The way of the future: using sounds to monitor landscapes.
Wednesday, 16 December, 2020
Imagine yourself standing on a beach. Close your eyes. What do you hear?
We don’t need to see to understand our location, what we hear can tell us about our environment. The sound of the ocean can tell us if it is a calm day or whether the surf is good; we can identify which species of birds are present on the beach or in the adjacent vegetation by their voices, wing beats and footwork. The sound of the wind passing through the vegetation can indicate whether there are casuarinas or coconut palms fringing the beach; and voices, panting and barking can indicate if there are people exercising their dogs or families playing nearby.
The collection of all the sounds in the environment, including man-made (passing cars or aeroplanes), biological (animals and plants) and geological (water, wind and rain) is called a soundscape. We use soundscapes as a tool to monitor long term change in a landscape. We can also break the sound recordings down to understand animal diversity, behaviour and distribution, and combine sounds with other environmental data to understand relationships between communities and the environment. The use of sound in ecological research falls within a broad interdisciplinary science called ‘ecoacoustics’.
Our Senior Ecologist, May-Le Ng, has used sound to understand the environment throughout her career. In her 2014 research paper ‘Soundscapes as a surrogate measure of vegetation condition for biodiversity values: A pilot study’, May-Le identified how soundscapes can be linked to differences in vegetation condition. Since then, the use of sound in the ecological space has continued to evolve. “There has been a lot more research into how we can use sound to understand environments and their inhabitants, and exciting ways we can present the information visually.”
When working with clients at ELA, May-Le uses spectrograms to visually represent sound recordings over time. These can show the sound captured in a fraction of a second (microbat calls) all the way up to recordings over multiple years, which can be used to monitor seasonal trends and changes with time. A soundscape frequency spectrum is another visual representation that indicates how sound is distributed within the frequency range. We can use this to understand where the greatest proportions of sound are coming from. “People generally learn from visual representations. These types of graphs help our clients understand the sounds and what that means for their projects,” May-Le commented.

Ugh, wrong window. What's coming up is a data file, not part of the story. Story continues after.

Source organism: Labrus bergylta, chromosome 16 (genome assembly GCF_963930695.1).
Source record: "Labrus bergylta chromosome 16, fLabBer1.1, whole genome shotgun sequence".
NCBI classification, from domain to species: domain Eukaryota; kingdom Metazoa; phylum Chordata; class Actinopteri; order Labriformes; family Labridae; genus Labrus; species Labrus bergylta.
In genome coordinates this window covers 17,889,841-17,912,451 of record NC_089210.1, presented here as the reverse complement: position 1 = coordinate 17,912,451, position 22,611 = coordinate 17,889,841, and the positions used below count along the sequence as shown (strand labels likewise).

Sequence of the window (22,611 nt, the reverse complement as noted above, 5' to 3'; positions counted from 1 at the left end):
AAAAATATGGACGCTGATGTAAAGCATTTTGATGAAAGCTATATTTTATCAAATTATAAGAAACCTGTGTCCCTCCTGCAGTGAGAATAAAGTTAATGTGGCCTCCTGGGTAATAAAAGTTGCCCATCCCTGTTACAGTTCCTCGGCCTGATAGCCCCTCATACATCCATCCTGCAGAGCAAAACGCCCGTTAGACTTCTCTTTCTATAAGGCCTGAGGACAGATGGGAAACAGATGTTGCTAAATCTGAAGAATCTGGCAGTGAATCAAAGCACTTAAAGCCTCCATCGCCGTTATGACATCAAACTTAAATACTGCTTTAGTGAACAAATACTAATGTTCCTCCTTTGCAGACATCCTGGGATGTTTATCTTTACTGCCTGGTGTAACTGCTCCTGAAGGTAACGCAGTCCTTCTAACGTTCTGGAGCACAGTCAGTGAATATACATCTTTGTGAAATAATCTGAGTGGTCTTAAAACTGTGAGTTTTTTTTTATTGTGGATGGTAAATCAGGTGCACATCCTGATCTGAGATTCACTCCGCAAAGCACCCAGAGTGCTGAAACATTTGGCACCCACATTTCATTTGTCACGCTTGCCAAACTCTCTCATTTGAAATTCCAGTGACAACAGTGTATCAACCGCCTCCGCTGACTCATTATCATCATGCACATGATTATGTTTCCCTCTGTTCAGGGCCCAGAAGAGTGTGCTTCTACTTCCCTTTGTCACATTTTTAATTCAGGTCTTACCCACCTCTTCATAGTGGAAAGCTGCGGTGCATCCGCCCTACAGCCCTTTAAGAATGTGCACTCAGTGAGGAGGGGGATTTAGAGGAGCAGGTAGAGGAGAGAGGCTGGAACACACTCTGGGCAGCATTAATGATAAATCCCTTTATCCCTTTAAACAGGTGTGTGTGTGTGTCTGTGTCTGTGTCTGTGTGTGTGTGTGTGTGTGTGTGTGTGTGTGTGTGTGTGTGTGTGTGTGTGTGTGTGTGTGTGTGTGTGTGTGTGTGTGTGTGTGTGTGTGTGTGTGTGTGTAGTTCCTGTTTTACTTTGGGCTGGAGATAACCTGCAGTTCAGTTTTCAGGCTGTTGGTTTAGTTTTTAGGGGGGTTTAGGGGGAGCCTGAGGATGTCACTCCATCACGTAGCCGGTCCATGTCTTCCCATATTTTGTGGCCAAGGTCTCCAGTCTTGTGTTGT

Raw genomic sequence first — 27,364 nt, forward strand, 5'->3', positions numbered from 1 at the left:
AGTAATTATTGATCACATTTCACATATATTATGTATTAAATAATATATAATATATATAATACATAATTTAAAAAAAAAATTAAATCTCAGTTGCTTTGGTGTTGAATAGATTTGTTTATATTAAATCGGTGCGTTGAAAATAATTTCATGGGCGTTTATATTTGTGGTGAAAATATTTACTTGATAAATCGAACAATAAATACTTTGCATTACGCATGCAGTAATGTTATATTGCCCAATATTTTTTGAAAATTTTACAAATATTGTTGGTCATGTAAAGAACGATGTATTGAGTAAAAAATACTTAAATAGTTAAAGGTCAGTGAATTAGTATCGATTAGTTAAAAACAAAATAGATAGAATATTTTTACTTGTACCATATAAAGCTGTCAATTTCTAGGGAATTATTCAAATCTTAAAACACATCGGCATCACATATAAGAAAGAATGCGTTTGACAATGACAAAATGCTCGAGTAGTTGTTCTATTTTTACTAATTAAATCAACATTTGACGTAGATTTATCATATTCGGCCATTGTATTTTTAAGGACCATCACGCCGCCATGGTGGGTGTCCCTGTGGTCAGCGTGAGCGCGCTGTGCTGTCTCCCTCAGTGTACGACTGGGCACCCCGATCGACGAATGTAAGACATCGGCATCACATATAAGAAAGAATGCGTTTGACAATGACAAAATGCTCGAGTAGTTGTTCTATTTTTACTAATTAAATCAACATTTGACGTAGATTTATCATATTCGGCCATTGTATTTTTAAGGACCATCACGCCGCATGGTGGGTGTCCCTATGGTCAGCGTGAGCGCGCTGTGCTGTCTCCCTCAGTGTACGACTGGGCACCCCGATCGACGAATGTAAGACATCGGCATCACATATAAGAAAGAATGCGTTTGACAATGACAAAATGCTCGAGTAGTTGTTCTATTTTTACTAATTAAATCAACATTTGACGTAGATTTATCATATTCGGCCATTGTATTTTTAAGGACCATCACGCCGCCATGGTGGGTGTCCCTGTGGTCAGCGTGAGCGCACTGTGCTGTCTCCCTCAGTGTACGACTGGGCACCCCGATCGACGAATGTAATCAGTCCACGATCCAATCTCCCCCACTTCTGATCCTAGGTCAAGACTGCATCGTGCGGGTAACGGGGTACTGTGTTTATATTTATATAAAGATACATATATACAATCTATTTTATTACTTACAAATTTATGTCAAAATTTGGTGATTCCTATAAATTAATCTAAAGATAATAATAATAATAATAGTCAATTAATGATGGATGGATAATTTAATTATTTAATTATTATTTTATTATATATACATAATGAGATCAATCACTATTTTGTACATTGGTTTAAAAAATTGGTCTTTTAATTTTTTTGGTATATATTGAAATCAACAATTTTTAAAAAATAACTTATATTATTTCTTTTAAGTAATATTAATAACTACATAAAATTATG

Spectrogram of a sound clip recorded in a freshwater creek.
Listen to the sounds here: Gas Exchange Recording
At ELA, soundscapes can be used for most of the projects we work on, including rehabilitation projects, mine closure and offset sites where clients are looking to meet and maintain certain habitat conditions. They can also be used for impact analysis for developments such as transport infrastructure, urban development, mining or oil and gas. We can apply the same principles underwater in marine or freshwater environments as we do on land.
A soundscape frequency spectrum shows how sound is distributed by frequency band. Here are two sites, the top site is near a development and the bottom site is in an equivalent habitat away from development. The soundscape of the top site is dominated by sound in the 1kHz band - most human generated sound sits within this frequency range. The shape of the spectrum of the bottom site is typical of a soundscape recorded in semi-arid woodland.
Soundscapes are beneficial on projects that require long term monitoring as they give our clients a thorough understanding of their site over time. “We can capture important data using a sound recorder that can continue to record for years, which adds richness to a field survey, a snapshot of one point in time. We use this data to detect how an ecosystem is changing over time and whether animals are revisiting the location to indicate the function of the ecosystem.”